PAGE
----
You’ve probably heard it can help in the economic downturn, and that Twitter is good for business, but there’s a lot to it.
If I were just starting out, I’d take the same analytical approach I did when I took-on graduate school three-years ago, and do my research… Well.
No matter what your profession or area of practice, this approach is a good one. As long as you don’t get caught-in “over-analyze and no action” mode. (If you’re one of those folks who gets stuck — Setting up “What’s Gets Done By When’s” and a folder to hold ideas, are good practices to keep moving.)
I’m going to build on the three scenarios Chris Brogan presented when he was contemplating this…
Before beginning to write: Listen
Go to the blogs that are out there and read them. That’s the first step to understanding social media. Read them from different genres. Go to Twitter.com and more importantly, search.twitter.com, and see what people are saying. Search via Google and Technorati.com. Google Reader blogs cover legal marketing, social media, web design, advertising, graphic design, etc.
Then, get started…
The Foundation: A Blog
Most importantly, this is the primary platform of social media that runs the machine. I wouldn’t start anything else before this. It is a website, with a ton of features that make it extremely attractive to search engines, and very easy to use creatively from a content perspective; which is NEVER a bad thing…
Don’t worry about adding all of the features and fancy gizmoes that go beyond content publishing. But bear in mind, that not adding at least a little branding ingenuity to a packaged template will make your blog as tantalizing as a melba toast on white-bread sandwich.
So, here are the 3 scenarios:
Personal branding: I’d by my own domain name, and host it on a good but inexpensive platform
Company Communications: I’d use and off-brand domain, with a “powered by” mindset, similar to Digital Nomads by Dell. Unlike most legal firms, I wouldn’t do a typical “legal services blog”, or necessarily even write in standard “corporate voice”. More-so, I’d want to do a “something that’s useful to people blog.” Exceptions: really large firms with potentially lots of bloggers, like White & Case or Shearman & Sterling.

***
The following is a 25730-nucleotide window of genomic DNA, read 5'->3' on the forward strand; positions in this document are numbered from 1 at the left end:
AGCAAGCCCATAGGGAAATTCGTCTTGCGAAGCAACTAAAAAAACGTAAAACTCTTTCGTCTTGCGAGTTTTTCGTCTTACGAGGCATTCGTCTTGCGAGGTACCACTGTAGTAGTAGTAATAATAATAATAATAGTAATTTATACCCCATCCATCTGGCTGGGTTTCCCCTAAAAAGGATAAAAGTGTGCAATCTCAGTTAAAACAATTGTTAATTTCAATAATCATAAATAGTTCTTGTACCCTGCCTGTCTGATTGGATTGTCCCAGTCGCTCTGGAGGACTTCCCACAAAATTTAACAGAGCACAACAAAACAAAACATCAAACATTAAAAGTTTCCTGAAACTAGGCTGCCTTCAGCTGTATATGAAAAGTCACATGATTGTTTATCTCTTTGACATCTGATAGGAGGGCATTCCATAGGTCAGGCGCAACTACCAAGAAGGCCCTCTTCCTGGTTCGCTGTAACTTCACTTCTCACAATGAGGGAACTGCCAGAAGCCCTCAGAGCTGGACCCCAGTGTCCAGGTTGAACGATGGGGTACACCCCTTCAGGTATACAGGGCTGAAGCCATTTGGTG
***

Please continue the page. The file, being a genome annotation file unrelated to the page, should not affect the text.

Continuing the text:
A small group of Michigan attorneys have created a new blog
Legally Blogged.com that’s incorporating the concepts of off-branding and providing interesting, useful information, extremely well.
Kudos Pete, Mike & Gary!.
Pro bono/ Non-Profit: I’d start a storytelling a pictures blog about the causes I was supporting. No question about it, stories and pictures are powerful contributors to both pro bono and nonprofit experiences.
For creating blog topics, I collected the best advice available, so that’s a great place to start.
Second Step: Outposts
I’d build outposts which help me reach into lots of different places and communicate with people from where they are. For legal, at the very minimum, I’d start accounts on:
Personal: Use Twitter to build relationships and share interests and learn which applications are the most effective for attaining contacts that are pertinent to your business interests.
Use Facebook to learn about groups and events of interest. Keep LinkedIn active and updated, and stay involved in the answering of questions on the site. The Goal: Keep your name out there, far ahead of when you may need something from someone.
Law Firm: Use Twitter as a way to show that you’re all humans in there!